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Fairy

From Academic Kids

For other uses, see Fairy (disambiguation).
Take the Fair Face of Woman... by Sophie Anderson
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Take the Fair Face of Woman... by Sophie Anderson

A fairy, or faery, is a creature from stories and mythology, often portrayed in art and literature as a minuscule humanoid with insect-like wings. This word is derived from the name of a place where they were said to live: Faerie, and fairies are sometimes called fairy-folk. The myth appears commonplace across many diverse cultures and traditions. They have many names and many forms.

Contents

Celtic mythology

The Celtic peoples have many references to fairies in their myths and legends, and their nature is described in widely different ways. They are also known as 'the little folk', but this can also refer to leprechauns, goblins, menehune, and other mythical creatures. In Ireland, the fairies were known as the Sdhe, and in Scotland, the Daoine Sith, or a great many variant names.

The height of fairies was not always as consistent as is held to be the case today. Traditionally, fairies were often of human height or taller.

One consistent belief amongst the Britons was that the fairy people were weak against cold iron, leading to many of the iron-related superstitions that have existed, some of which survive to this day (for instance, the tradition of placing a horse shoe on one's door).

This belief has prompted some historians and mythological commentators to speculate that the fairies are actually derived from a folk memory of the people that inhabited the island of Great Britain before the Celts arrived. These people would have been armed only with stone, and hence iron would have been the decisive Celtic advantage.

In contemporary belief, fairies are often characterised as fundamentally benevolent in demeanour; this does not, however, hold true in many historical manifestations. The belief in Changeling children, for instance, where the fairies would steal away a mortal child and replace it with one of their own, was widespread in mediaeval times; this motif appears in the folk-songs Thomas the Rhymer and Tam Lin, among others.

Fairies in literature

William Shakespeare's play A Midsummer Night's Dream deals extensively with the subject of fairy-folk and their interaction with a group of amateur theatrical players. This work details the spell cast by the mischievous fairy Puck (at the behest of the fairy-king Oberon) on Oberon's wife Titania, who falls in love with the first mortal she casts eyes upon, the unfortunate Bottom, whom Puck has transmogrified into having a donkey's head.

William S. Gilbert liked fairies and wrote several plays about them. The best is the Gilbert and Sullivan operetta Iolanthe which deals with a conflict between fairies and the House of Lords and, among other issues, touches on some of the practical consequences of fairy/human marriages and cross-breeding in a humorous manner.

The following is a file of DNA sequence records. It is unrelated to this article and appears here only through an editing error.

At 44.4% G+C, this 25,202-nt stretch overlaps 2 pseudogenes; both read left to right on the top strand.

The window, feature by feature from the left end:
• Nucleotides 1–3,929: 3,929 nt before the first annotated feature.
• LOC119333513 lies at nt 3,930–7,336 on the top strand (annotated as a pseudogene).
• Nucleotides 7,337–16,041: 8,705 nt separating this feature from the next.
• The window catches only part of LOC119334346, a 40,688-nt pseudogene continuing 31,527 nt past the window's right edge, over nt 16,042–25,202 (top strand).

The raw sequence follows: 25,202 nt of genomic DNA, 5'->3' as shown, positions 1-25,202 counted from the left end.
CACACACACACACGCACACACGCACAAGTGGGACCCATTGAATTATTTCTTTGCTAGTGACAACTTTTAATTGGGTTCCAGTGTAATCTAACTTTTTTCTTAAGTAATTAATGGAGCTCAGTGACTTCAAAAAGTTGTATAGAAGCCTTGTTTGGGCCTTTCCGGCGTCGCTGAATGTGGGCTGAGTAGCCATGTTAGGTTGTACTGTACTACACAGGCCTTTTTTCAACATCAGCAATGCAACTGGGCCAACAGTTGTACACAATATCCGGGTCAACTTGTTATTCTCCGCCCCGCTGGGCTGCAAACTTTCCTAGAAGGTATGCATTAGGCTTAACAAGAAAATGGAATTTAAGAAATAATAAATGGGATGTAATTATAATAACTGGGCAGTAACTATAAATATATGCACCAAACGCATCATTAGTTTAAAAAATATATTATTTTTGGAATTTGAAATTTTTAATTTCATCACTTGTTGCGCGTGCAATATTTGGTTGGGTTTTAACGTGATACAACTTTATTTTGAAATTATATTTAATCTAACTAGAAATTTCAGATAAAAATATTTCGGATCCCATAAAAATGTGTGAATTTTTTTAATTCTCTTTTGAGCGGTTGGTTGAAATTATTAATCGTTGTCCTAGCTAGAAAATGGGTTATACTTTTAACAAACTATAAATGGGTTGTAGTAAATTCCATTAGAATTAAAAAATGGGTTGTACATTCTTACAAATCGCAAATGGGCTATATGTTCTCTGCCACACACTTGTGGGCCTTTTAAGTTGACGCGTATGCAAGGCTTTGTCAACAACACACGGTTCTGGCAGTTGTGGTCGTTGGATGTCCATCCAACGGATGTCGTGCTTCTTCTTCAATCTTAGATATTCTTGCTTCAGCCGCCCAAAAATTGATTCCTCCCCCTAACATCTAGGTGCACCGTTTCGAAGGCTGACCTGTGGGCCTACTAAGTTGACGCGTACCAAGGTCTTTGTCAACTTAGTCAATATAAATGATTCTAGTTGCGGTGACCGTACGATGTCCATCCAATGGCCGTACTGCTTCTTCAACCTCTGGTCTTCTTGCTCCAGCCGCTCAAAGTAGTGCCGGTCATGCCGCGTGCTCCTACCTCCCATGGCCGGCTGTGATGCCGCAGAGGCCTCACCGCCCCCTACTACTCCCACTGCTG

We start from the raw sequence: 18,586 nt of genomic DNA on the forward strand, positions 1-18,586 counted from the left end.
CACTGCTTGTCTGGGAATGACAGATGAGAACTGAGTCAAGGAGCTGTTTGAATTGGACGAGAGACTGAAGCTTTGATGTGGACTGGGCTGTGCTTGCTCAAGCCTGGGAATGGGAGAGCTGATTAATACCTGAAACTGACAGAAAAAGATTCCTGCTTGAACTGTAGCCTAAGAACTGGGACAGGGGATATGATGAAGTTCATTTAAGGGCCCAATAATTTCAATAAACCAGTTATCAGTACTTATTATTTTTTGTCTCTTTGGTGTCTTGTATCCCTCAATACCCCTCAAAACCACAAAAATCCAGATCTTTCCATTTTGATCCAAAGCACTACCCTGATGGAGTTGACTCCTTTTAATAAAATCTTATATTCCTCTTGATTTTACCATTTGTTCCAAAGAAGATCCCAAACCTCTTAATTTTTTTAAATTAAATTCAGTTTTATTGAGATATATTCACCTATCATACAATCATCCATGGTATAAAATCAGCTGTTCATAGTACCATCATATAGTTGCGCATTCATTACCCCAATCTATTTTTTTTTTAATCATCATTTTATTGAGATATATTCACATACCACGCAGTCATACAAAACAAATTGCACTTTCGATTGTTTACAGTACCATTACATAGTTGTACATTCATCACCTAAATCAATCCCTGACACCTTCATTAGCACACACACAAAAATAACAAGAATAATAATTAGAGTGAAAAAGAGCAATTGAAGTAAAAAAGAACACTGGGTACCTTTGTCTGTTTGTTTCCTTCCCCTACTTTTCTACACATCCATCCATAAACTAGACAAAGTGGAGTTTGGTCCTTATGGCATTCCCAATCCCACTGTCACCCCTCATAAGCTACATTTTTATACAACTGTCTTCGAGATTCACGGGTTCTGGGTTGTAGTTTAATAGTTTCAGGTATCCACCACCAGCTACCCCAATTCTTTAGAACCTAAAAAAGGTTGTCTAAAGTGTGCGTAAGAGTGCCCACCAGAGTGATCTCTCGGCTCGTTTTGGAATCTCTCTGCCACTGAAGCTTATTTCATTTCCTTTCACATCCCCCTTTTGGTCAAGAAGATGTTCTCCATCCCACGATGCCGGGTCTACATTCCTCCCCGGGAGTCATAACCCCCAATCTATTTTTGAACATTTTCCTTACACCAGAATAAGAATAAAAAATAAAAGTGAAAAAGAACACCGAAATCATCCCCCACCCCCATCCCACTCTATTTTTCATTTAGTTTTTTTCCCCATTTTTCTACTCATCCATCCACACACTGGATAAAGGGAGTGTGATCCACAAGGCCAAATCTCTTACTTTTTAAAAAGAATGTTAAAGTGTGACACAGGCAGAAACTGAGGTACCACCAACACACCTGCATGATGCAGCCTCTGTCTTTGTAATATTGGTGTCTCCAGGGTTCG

Fairies in visual arts

Artists such as Brian Froud, Ida Rentoul Outhwaite. Cicely Mary Barker, Omar Rayyan and Sheila Rayyan, and Peg Maltby have all created beautiful illustrations of fairies.

Conversely, the Victorian painter Richard Dadd was responsible for some paintings of fairy-folk with an altogether more sinister and malign nature. The Victorians in Britain were much taken with the notion of fairies in the wake of the Cottingley fairies photographs, and a number of artists turned to painting fairy themes. Another notable Victorian painter of fairies was the artist and illustrator Arthur Rackham.

Fairies in modern popular culture

Main figure in Irish writer Eoin Colfer's stories about Artemis Fowl. In the first book, Artemis Fowl discovers the existence of an underground world of fairies. Because of this threat, captain Holly Short is sent to the Earth to eliminate Artemis Fowl. Though she doesn't want to admit it, she slowly becomes friends with Artemis, and in the third book they form an alliance to fight the Mafia.

Originally from the Peter Pan stories by J.M. Barrie, but more famous for the Disney version, or the portrayal by Julia Roberts in the 1994 movie Hook. She is also often referred to as a pixie, and leaves a trail of fairy dust (or pixie dust) behind wherever she goes.

Missing image
Kyliefairy.jpg
Kylie Minogue in Moulin Rouge!

In Carlo Collodi's tale Pinocchio the wooden boy receives the gift of real life from the Blue Fairy. In Steven Spielberg's A.I.: Artificial Intelligence (2001), where an android longs to become a real boy, the Blue Fairy is voiced by Meryl Streep.

  • Green Fairy

Short but famous cameo of Kylie Minogue in Baz Luhrmann's Moulin Rouge!. When Christian and the bohmiens celebrate life by feasting and drinking absinthe, the Green Fairy appears in their hallucinations, singing samples from The Sound of Music. Because of its green colour, The Green Fairy is also the nickname of absinthe, hence the apparition of a green fairy in the hallucinations of the drunk bohmiens.

See also

External links

de:Fee eo:Feo es:Hada fr:Fe ja:フェアリー pl:Bajka sv:Fe (vsen)

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